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I'd write more, like you said I should. If only, there was more to me.

Monday, June 05, 2006


There was a time, long long ago, when holidays meant packing your bags an hour before the bus, train or flight was to take off. Head to the destination with breathless excitement. Reach point A, dump your bags, then head out to explore whatever lay beyond.

Since my Dad was in the Army, the ritual of discovering unknown parts of the country, was almost second nature to the two of us - my sister and me. I remember the heady days of jumping into the army jeep or the jonga to drive into the eastern recesses of India. Gingerly stepping on all those monkey jhulas that passed off as bridges to find places of stunning beauty beyond Rajouri, Poonch and Bimbar Galli. Taking the train for a long distance adventure all the way from Gaya to Dehra Dun with the entire 7 Field in tow. Or surviving another long hot distance transfer from Cuttack in Orissa to the burning hot spot - Ahmedabad in Gujarat.

The journey of a thousand miles invariably began on a train. Then it morphed into more adventures in a car, jeep, sometimes even the Shaktiman or through the treks that Dad took us on in Dalhousie. As he always said, "if you must travel, travel light because there are so many ways of seeing the world."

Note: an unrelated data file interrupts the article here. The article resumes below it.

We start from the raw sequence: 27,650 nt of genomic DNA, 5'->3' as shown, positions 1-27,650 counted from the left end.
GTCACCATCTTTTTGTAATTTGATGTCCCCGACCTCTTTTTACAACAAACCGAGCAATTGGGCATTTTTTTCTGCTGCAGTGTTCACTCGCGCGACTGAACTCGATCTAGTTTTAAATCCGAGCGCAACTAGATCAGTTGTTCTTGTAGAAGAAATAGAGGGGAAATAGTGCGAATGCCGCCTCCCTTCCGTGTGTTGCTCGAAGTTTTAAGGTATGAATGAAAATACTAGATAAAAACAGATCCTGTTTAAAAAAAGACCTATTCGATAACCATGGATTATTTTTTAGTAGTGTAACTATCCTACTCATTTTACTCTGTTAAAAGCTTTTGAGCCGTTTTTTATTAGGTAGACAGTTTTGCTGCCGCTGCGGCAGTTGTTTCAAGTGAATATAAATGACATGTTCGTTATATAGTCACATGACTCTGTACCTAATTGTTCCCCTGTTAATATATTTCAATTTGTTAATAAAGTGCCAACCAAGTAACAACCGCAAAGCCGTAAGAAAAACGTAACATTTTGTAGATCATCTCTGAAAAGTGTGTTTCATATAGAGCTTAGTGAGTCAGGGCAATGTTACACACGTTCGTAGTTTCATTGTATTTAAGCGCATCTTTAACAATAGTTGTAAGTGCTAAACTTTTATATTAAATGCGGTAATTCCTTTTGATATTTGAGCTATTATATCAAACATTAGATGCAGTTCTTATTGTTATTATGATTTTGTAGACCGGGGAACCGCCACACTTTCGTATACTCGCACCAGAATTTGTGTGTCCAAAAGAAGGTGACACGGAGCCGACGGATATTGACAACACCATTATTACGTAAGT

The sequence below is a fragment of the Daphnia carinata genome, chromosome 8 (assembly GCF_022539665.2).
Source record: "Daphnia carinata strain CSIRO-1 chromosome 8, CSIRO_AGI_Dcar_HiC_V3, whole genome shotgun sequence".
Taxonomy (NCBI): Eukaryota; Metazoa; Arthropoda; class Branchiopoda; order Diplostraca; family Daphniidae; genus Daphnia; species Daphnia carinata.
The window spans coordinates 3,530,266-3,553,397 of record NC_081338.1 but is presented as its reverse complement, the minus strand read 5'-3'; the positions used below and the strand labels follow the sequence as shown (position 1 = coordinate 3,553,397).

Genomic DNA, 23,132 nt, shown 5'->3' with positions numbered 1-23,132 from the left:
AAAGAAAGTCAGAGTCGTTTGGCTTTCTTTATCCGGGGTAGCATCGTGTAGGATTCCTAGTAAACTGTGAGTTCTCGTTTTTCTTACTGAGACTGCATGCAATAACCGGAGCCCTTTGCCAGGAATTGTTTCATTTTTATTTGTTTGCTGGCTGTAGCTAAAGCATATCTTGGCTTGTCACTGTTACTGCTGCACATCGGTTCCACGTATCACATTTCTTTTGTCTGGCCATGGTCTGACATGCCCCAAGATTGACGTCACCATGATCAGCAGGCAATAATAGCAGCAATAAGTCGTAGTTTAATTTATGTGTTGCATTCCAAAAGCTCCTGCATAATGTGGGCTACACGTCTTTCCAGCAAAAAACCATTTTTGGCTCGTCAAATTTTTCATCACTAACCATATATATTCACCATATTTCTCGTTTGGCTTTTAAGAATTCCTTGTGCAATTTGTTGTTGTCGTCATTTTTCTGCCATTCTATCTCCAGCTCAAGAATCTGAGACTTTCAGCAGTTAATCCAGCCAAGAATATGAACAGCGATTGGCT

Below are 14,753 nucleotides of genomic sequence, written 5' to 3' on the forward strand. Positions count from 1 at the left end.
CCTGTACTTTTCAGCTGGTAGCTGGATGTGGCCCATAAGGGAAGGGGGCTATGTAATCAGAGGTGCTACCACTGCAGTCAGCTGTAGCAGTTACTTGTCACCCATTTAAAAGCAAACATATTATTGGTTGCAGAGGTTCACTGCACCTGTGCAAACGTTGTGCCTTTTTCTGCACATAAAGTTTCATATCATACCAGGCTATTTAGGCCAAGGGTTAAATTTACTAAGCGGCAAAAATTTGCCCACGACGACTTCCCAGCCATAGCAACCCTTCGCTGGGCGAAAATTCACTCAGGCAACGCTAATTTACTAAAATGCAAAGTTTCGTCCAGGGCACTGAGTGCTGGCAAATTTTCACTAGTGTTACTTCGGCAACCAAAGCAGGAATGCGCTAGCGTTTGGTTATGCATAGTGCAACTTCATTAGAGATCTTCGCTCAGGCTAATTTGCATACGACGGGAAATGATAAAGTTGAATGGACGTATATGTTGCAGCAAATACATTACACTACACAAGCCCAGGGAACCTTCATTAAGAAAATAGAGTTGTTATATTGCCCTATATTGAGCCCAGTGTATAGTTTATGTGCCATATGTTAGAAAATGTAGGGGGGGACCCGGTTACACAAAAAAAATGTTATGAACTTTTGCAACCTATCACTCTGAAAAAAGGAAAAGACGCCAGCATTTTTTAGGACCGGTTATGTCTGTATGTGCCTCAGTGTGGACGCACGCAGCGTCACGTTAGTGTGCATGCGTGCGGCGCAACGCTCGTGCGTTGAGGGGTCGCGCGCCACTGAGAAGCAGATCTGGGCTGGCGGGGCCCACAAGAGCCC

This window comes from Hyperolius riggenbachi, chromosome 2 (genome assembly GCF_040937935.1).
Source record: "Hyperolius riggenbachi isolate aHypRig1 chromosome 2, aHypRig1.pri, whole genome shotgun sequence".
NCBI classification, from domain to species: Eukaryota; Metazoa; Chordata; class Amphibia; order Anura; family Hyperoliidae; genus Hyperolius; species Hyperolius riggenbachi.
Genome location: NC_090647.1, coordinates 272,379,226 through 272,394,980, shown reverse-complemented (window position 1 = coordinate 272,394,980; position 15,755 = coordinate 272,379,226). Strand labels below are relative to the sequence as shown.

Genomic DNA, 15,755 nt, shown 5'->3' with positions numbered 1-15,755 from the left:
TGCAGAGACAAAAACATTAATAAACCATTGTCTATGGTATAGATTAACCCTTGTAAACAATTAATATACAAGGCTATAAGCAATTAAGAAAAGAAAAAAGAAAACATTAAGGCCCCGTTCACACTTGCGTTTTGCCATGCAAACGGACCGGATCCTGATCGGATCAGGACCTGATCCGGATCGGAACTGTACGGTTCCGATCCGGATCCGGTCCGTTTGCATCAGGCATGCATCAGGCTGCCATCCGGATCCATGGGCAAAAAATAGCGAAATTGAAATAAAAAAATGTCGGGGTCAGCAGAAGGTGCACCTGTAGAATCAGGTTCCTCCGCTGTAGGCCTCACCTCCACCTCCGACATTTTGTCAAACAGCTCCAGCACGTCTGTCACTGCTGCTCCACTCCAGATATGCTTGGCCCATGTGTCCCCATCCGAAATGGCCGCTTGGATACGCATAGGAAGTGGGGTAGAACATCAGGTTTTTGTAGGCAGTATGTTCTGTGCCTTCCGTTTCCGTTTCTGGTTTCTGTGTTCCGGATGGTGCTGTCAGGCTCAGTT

But then that is Fauji speak. Of course, during our early years, he kept a tight reign on us, never letting us head out if we had more than a pithhu on our backs. "Men have fought wars on a lot less", he constantly reminded us.

Along the way, those were lessons I had happily forgotten. Of course, when the kids came along, the bachchas became a good excuse.

"You know I need the pampers, the medicine, the doodh ka dabba, the clothes - I don't want to be washing on our holiday."

Then the kids themselves started adding on their own little bags to the existing ones.

"Mamma can I just take one colouring book and the colours and that small monkey and one doll and what about my bracelet," goes Aneesha till her Barbie bursts at its seams.

Then there is Dhruv happily sneaking his car, helicopter, motorcycle into his Bob the Builder bag which is only supposed to hold his water bottle.

So it is that Bala almost every time collapses under the collective weight of all our bags.

It's going to be different this time round - I hope, I believe.

We head to Thailand, to discover parts of it, just the way I did when I was a kid. Doing the great rail journey across the River Kwai and more.

Hopping from place to place with mega bags in tow will be no fun, so before we even get packing, I'm gonna sit back and recall all of Dad's famous words.

Travelling light will be a must as we'll take in the sights of Bangkok via Shanghai Inn and Chang Mai via Tamarind Village.

Whether these places will live up to their pictures, the next week alone shall tell.

Though one thing is for sure, our adventure on wheels will definitely give me new insights into the art of packing. Lessons I should never really have forgotten.